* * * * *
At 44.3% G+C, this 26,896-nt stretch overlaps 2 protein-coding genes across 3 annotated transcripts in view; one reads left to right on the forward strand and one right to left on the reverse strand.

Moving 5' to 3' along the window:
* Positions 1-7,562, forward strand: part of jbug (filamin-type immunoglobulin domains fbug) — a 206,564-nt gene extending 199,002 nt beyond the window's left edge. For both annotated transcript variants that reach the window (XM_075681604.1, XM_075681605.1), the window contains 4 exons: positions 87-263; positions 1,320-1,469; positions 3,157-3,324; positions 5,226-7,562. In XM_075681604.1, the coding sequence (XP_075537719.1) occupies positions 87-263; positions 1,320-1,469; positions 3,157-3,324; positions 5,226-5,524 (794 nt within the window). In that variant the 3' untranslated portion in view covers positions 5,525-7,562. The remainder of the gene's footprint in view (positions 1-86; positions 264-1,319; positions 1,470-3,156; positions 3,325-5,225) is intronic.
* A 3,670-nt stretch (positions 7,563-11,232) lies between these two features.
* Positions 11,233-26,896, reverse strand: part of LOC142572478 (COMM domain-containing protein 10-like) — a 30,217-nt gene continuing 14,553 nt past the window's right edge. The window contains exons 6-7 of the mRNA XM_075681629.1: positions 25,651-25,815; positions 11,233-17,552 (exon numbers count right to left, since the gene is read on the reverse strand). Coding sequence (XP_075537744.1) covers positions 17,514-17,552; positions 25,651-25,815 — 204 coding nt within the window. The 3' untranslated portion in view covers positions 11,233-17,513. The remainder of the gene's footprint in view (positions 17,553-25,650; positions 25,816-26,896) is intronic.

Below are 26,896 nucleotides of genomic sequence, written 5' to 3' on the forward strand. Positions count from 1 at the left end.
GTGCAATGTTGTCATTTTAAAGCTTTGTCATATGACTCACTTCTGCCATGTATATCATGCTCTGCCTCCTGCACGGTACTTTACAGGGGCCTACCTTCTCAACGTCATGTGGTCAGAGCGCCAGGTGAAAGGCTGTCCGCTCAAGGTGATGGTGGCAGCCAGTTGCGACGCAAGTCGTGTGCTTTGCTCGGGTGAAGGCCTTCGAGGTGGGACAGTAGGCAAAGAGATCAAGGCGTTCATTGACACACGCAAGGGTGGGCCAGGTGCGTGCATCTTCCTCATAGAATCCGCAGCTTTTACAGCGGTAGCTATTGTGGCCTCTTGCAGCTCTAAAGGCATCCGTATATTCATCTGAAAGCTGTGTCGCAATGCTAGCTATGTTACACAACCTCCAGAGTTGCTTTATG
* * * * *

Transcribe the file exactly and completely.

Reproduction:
At 44.3% G+C, this 26,896-nt stretch overlaps 2 protein-coding genes across 3 annotated transcripts in view; one reads left to right on the forward strand and one right to left on the reverse strand.

Moving 5' to 3' along the window:
* Positions 1-7,562, forward strand: part of jbug (filamin-type immunoglobulin domains fbug) — a 206,564-nt gene extending 199,002 nt beyond the window's left edge. For both annotated transcript variants that reach the window (XM_075681604.1, XM_075681605.1), the window contains 4 exons: positions 87-263; positions 1,320-1,469; positions 3,157-3,324; positions 5,226-7,562. In XM_075681604.1, the coding sequence (XP_075537719.1) occupies positions 87-263; positions 1,320-1,469; positions 3,157-3,324; positions 5,226-5,524 (794 nt within the window). In that variant the 3' untranslated portion in view covers positions 5,525-7,562. The remainder of the gene's footprint in view (positions 1-86; positions 264-1,319; positions 1,470-3,156; positions 3,325-5,225) is intronic.
* A 3,670-nt stretch (positions 7,563-11,232) lies between these two features.
* Positions 11,233-26,896, reverse strand: part of LOC142572478 (COMM domain-containing protein 10-like) — a 30,217-nt gene continuing 14,553 nt past the window's right edge. The window contains exons 6-7 of the mRNA XM_075681629.1: positions 25,651-25,815; positions 11,233-17,552 (exon numbers count right to left, since the gene is read on the reverse strand). Coding sequence (XP_075537744.1) covers positions 17,514-17,552; positions 25,651-25,815 — 204 coding nt within the window. The 3' untranslated portion in view covers positions 11,233-17,513. The remainder of the gene's footprint in view (positions 17,553-25,650; positions 25,816-26,896) is intronic.

Below are 26,896 nucleotides of genomic sequence, written 5' to 3' on the forward strand. Positions count from 1 at the left end.
GTGCAATGTTGTCATTTTAAAGCTTTGTCATATGACTCACTTCTGCCATGTATATCATGCTCTGCCTCCTGCACGGTACTTTACAGGGGCCTACCTTCTCAACGTCATGTGGTCAGAGCGCCAGGTGAAAGGCTGTCCGCTCAAGGTGATGGTGGCAGCCAGTTGCGACGCAAGTCGTGTGCTTTGCTCGGGTGAAGGCCTTCGAGGTGGGACAGTAGGCAAAGAGATCAAGGCGTTCATTGACACACGCAAGGGTGGGCCAGGTGCGTGCATCTTCCTCATAGAATCCGCAGCTTTTACAGCGGTAGCTATTGTGGCCTCTTGCAGCTCTAAAGGCATCCGTATATTCATCTGAAAGCTGTGTCGCAATGCTAGCTATGTTACACAACCTCCAGAGTTGCTTTATG